Discover more from Polemology Positions
What Is The Russian Word For 'Clusterf*ck'?
Debacle at Vuhledar is an ill omen
Setting out behind a smokescreen on Thursday, a battalion of mobilized Russians — reportedly “Alga” battalion of the 72nd Brigade of the 3rd Army Corps — bogged down in a minefield and lost at least 31 tanks and armored vehicles to mines and accurate Ukrainian artillery fire. Col. Sergey Polyakov, commander of the 144th Special Forces Brigade, was killed along with most of the troops in the attack.
Now Russians are waiting to see whether anyone will be punished for this disaster. “Recent footage of a failed Russian assault near Vuhledar, Donetsk Oblast has become the latest point of neuralgia in the Russian information space,” the Institute for the Study of War reports. “Milbloggers latched onto the footage to launch several critiques of Russian military leadership.”
Let the circular firing squad resume.
Planning was evident: the mobiks had a tank with a mine plow. They advanced on the TM-62 highway because the ground is not frozen enough for rapid off-road movement. The road was cleared of mines, but Ukrainian 155mm howitzers laid a new Remote Anti-Armor Mine (RAAM) minefield in advance of their mission. Not having rehearsed that scenario, Alga battalion devolved into panic as they started taking casualties.
Once the first vehicle was destroyed, the next vehicle hit another mine going around the stricken one, and then another, and so on. Caught in open ground that had been pre-registered by Ukrainian artillery for months, they never had a chance. Hiding densely behind the smoke vehicle simply gave the Ukrainian gunners a target reference.
During November, Vuhledar was the scene of similar attacks that effectively destroyed the 155th Naval Infantry Brigade. Similar attacks in recent days at the same point, by the replenished unit, have repeated previous failures. Ukrainian drone video of the botched assault has convinced Russian critics of their armed forces that nothing has changed.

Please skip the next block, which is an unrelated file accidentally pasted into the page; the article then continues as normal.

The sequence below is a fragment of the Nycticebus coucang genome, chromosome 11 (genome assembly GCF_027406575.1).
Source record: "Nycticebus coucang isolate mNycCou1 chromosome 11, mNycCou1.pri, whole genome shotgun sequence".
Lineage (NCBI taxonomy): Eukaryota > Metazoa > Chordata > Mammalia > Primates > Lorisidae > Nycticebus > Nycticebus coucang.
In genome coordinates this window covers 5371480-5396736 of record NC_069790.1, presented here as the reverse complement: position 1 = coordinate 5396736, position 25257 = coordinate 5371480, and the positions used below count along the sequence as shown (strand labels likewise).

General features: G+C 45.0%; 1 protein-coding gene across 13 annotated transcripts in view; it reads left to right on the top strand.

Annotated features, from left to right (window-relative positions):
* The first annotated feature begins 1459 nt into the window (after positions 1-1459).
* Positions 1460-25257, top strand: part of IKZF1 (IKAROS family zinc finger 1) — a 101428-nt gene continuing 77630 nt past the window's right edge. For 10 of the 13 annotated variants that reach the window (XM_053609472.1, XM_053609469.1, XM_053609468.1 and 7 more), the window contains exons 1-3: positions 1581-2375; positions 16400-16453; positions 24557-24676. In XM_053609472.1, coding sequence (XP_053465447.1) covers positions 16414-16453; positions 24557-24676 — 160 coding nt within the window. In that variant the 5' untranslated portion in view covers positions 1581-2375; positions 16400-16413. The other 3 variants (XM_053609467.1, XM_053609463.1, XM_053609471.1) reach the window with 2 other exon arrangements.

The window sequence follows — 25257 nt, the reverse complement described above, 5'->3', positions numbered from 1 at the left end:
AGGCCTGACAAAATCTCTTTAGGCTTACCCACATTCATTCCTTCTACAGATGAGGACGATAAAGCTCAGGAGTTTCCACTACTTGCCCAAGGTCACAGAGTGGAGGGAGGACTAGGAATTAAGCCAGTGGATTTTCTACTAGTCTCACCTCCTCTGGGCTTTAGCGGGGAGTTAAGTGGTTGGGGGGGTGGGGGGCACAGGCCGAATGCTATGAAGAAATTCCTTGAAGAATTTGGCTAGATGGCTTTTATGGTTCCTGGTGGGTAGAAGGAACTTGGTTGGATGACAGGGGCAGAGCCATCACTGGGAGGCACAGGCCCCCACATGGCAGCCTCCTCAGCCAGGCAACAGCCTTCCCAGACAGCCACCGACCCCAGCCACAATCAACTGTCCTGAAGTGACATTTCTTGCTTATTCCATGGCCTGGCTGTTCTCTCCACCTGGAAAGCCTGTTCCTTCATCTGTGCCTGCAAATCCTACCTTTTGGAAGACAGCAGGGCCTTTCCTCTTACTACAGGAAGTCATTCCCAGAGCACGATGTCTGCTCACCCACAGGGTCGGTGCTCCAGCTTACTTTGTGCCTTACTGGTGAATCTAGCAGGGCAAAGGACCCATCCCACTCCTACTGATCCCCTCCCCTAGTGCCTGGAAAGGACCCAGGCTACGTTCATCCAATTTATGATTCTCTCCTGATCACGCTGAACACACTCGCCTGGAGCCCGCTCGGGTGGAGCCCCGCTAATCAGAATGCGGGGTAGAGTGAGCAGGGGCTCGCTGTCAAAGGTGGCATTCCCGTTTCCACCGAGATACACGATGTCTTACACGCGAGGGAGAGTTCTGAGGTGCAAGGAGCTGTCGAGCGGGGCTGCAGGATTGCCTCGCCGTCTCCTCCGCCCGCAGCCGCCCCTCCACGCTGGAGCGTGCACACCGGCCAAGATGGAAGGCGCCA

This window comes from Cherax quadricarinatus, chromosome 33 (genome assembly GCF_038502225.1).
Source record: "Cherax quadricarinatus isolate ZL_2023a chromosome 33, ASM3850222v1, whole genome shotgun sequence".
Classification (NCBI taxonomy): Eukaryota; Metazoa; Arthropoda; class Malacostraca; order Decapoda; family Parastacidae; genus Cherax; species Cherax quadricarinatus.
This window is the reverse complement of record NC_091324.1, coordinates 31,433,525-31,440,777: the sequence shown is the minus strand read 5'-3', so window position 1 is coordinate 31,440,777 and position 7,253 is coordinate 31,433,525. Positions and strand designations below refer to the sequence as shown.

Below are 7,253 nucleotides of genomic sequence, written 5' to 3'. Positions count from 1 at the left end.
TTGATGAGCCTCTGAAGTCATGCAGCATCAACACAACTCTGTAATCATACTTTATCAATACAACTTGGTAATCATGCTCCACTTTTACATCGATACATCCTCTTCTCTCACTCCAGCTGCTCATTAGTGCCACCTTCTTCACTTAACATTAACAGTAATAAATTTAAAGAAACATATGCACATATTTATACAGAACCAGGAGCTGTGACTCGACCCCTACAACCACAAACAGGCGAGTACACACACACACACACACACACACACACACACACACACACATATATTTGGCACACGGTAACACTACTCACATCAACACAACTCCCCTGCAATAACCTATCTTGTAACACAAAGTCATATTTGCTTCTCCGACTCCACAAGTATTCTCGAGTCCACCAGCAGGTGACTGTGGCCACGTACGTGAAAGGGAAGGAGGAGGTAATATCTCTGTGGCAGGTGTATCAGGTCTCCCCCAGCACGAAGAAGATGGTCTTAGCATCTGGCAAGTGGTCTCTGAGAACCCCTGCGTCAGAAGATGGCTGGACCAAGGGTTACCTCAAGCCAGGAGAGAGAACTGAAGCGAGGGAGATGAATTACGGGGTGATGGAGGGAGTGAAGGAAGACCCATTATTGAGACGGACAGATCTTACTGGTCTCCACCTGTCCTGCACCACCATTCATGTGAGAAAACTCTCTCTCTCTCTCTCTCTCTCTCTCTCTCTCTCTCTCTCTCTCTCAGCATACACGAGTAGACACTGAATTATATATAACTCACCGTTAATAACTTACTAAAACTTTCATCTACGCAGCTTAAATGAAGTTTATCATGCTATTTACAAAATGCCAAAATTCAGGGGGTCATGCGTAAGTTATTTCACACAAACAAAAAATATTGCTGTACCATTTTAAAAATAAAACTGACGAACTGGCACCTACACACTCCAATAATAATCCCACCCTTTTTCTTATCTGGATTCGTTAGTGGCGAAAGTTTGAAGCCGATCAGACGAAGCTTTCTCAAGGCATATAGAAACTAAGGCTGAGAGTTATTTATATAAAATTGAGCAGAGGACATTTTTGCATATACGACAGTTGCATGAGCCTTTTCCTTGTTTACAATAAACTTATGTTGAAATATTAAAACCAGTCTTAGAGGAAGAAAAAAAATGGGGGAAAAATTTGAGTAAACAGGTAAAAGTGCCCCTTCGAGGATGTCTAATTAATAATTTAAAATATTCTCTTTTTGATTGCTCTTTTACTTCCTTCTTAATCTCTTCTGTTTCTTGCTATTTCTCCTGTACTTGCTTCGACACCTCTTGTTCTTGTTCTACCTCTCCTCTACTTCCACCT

“Russian milbloggers claimed that the same Russian commanders who oversaw highly attritional assaults by the 155th Naval Infantry Brigade on Pavlivka (near Vuhledar) in November 2022 are responsible for the effort to capture Vuhledar, and argued that the video illustrates that these commanders continue to make the same costly mistakes,” ISW says.
A post to the Wagner GRAY ZONE channel on Telegram made threats against Lieutenant General Rustam Muradov, commander of the Eastern Military District in occupied Ukraine, blaming him for the disaster.
“Another Russian milblogger called for public trials to punish high-ranking officers who repeatedly fail on the battlefield and argued that Russian forces will continue to repeat the same mistakes if these commanders remain in their positions,” ISW says.
Nor was Alga battalion the only recent disastrous frontal assault. The 155th Naval Infantry Brigade has also suffered heavily in recent days. ISW assesses the unit failed because it “is likely comprised of poorly trained mobilized personnel than of poor command.” Prisoners of the 155th taken by Ukraine indicate their unit has suffered 50 percent casualties — it is effectively destroyed again.
As we have observed for nearly a year, the Russian problem is not the general in charge of any Russian unit. It’s the Russian armed forces in general. Because Russian training cadres were first to get sacrificed in Vladimir Putin’s Donbas drive, they have not been on hand to raise new units that might do better than this. Quality has not improved. ISW:
Russian milbloggers likely blamed Russian commanders to downplay the fact that the systemic poor training of Russian mobilized personnel will likely continue to result in similar tactical failures throughout Ukraine. Russian milbloggers have routinely accused Russian commanders of being responsible for tactical failures throughout the war, likely to shift the overall Russian military failure in Ukraine from the Russian military as an institution onto individuals.
Russia’s armed forces have been consistent organizational failures. Nothing about the basic problems of Russian military culture — habitual lying to superiors, indiscipline, reinforced failures — has changed, because Putin’s Russia is bad at change. Not always, or all the time, but more than enough to inhibit success at combined arms enough of the time to defeat his ambitions.
Igor Girkin thinks that Wagner PMC will be unable to operate in Ukraine now that Putin has redirected the supply of prisoner recurits over to Patriot PMC, owned by his defense minister, Sergei Shoigu. A Ukrainian armed forces spokesman has mentioned Patriot operating “in the area of Stepne on the Vuhledar front.”